A. SamplesGeneral. The samples referred to in the Agriculture Article, §11-409, Annotated Code of Maryland, may be either fresh or time composite. Immediately before any sample is drawn from any container, the contents of the container from which it is drawn shall be thoroughly mixed for a minimum of 5 minutes. A weigh tank, farm milk tank, or other container from which a sample is to be drawn may not have any partition, division, or strainer which divides it, in any way, into more than one compartment. Each sample shall be put into a container of a type, labeled and stored in a manner, and at a temperature specified by the Secretary. Samples shall, at all times, be under the control of a person licensed as a weigher and sampler or as a weigher, sampler, and tester by the Secretary.
B. Sampling ProceduresFresh Samples. When fresh samples (as opposed to time composite samples) are obtained for possible use as the basis of milk fat percentage determinations for producer payment, a representative sample shall be obtained and labeled in a manner approved by the Secretary. The representative sample will be drawn at the time milk is obtained from each producer's farm milk tank, but only by a person licensed under these regulations by the Secretary. A licensee will deliver the sample, with the producer's product, to the appropriate stationary receiving station.
C. Fresh Samples. When a permit holder or licensee uses fresh samples, a representative sample shall be tested at least 3 times each month for each producer. The sample shall be tested within a period of 1 day after being drawn, if possible, but never later than 3 days after initially being obtained by a licensee. The residue of the representative sample shall be held on the premises where tested in a manner to maintain it suitable for any testing by the Secretary for an additional period of not less than 2 working days. Fresh representative samples shall be of such size that the residue, for any test by the Secretary, shall be sufficient to make two tests. Samples obtained from milk delivered on consecutive days may not be used for tests in determining producer payments.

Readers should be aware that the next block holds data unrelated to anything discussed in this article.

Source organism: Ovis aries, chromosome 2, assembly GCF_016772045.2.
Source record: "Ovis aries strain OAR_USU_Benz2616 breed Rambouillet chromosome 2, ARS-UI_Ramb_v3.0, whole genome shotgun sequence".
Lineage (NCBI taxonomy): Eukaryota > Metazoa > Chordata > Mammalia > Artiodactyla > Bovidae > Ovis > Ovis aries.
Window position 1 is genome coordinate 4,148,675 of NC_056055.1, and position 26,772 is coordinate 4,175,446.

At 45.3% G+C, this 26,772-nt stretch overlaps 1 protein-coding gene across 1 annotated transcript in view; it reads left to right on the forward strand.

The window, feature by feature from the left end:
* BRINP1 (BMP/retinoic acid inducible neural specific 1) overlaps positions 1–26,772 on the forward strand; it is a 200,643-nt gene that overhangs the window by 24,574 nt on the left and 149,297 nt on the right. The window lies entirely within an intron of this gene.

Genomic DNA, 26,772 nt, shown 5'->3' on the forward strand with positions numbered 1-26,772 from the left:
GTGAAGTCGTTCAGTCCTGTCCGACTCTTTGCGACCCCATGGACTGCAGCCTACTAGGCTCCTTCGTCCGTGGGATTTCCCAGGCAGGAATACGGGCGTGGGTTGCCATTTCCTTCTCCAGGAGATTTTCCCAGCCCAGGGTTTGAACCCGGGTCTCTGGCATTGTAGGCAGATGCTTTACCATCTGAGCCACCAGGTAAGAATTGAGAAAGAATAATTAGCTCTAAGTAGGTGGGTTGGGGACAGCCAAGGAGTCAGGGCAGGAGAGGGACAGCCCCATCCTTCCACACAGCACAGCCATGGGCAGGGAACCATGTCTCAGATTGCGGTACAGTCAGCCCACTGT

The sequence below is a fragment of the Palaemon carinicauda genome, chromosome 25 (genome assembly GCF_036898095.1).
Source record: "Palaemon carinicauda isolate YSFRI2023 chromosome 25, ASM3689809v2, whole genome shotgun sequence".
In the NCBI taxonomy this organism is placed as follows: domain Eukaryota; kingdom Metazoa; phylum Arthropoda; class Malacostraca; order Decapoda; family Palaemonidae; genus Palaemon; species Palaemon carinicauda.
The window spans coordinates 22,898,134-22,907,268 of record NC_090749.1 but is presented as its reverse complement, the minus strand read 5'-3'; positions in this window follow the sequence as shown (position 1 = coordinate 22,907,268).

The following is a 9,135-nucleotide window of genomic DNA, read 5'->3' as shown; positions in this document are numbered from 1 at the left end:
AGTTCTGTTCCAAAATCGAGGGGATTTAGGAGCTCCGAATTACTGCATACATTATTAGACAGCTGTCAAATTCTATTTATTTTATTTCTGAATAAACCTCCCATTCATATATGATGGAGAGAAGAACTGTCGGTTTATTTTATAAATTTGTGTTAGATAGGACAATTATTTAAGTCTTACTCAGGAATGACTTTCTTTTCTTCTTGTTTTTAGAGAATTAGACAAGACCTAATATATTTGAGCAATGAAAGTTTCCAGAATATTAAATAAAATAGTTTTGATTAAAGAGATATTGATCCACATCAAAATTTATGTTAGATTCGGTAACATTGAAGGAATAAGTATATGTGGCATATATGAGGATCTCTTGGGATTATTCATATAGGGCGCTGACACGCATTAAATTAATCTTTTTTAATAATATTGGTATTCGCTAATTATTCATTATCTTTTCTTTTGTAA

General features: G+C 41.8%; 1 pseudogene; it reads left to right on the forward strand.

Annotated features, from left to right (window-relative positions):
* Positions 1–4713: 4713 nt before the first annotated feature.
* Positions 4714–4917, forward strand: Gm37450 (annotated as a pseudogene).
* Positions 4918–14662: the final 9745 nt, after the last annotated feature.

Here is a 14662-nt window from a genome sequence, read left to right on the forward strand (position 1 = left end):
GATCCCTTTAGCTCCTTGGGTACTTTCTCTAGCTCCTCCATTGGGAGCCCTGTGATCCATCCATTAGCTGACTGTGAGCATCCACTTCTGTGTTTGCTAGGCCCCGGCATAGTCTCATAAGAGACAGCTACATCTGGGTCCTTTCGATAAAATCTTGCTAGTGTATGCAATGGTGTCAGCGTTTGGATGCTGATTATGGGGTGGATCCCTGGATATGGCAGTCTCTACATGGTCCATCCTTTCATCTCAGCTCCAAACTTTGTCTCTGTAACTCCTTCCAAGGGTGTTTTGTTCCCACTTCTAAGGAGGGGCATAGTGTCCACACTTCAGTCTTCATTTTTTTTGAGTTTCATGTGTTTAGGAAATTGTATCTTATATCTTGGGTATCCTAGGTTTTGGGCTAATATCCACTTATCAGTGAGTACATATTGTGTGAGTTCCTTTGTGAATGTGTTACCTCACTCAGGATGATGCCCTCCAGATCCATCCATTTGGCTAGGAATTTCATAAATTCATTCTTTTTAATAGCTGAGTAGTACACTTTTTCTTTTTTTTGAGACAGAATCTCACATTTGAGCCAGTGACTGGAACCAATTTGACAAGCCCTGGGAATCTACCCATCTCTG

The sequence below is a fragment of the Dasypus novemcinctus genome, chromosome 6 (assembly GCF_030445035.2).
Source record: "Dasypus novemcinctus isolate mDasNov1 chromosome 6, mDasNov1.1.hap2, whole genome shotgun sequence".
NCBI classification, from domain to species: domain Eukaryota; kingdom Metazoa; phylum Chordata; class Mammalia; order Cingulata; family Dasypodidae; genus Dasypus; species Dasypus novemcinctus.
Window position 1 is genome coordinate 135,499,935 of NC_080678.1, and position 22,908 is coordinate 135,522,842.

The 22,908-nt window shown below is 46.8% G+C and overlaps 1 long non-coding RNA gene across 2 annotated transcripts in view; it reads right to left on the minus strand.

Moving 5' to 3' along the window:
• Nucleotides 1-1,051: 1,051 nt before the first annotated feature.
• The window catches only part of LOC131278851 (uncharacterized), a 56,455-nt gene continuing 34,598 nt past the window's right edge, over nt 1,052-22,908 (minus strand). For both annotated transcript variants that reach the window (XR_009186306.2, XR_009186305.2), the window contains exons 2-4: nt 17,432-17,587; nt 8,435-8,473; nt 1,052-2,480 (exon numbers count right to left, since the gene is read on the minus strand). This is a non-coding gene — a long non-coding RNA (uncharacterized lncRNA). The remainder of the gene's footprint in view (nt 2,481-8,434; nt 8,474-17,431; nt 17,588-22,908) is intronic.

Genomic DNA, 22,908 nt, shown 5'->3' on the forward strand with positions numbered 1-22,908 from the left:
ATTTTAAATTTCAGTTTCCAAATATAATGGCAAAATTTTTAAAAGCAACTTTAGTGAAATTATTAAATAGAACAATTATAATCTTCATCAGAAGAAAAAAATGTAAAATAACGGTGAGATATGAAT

D. Fresh Sample Bottles. The sample bottle type for fresh samples may be of a proper style with screw-type, well-fitting, impervious caps or other approved style. Each sample container shall be clearly and distinctly marked with the producer's name or number.
E. Care of Fresh Samples. Samples shall be maintained, at all times, in an upright position and shall be refrigerated at a temperature not in excess of 40°F or below a temperature which would result in freezing.
F. Sampling ProceduresTime Composite Samples. When using time composite samples as the basis of determination for producer payment, a representative fresh sample will be drawn at the time milk is obtained from each producer's farm milk tank and only by a person licensed by the Secretary in accordance with these regulations. A portion of the representative fresh sample shall be incorporated into an acceptable composite bottle and properly maintained at the appropriate stationary receiving station. The proportionate amount of the representative fresh sample incorporated into the composite bottle each day of shipment will be governed by the relative amount of milk shipped by the producer each day so that an accurate proportion will be established in the time composite sample.
G. Time Composite Samples. When using or developing time composite samples, a representative and correctly proportionate sample shall be taken from each delivery of each producer (as indicated in §F, above) and shall encompass a period of not more than 16 days. The samples shall contain the correct amount and kind of preservative prescribed by the Secretary. The time encompassed by these composite samples shall be the same for all producers at the same stationary receiving station. All time composite samples shall be tested within 3 working days following the close of the period encompassed by the samples. After all time composite samples have been tested, their residue shall be held on the premises where tested and in a manner to maintain them suitable for testing by the Secretary. These samples shall be held and properly maintained for a period of not less than 7 days. Time composite samples shall be of such adequate size that the residue for testing by the Secretary shall be sufficient for two tests.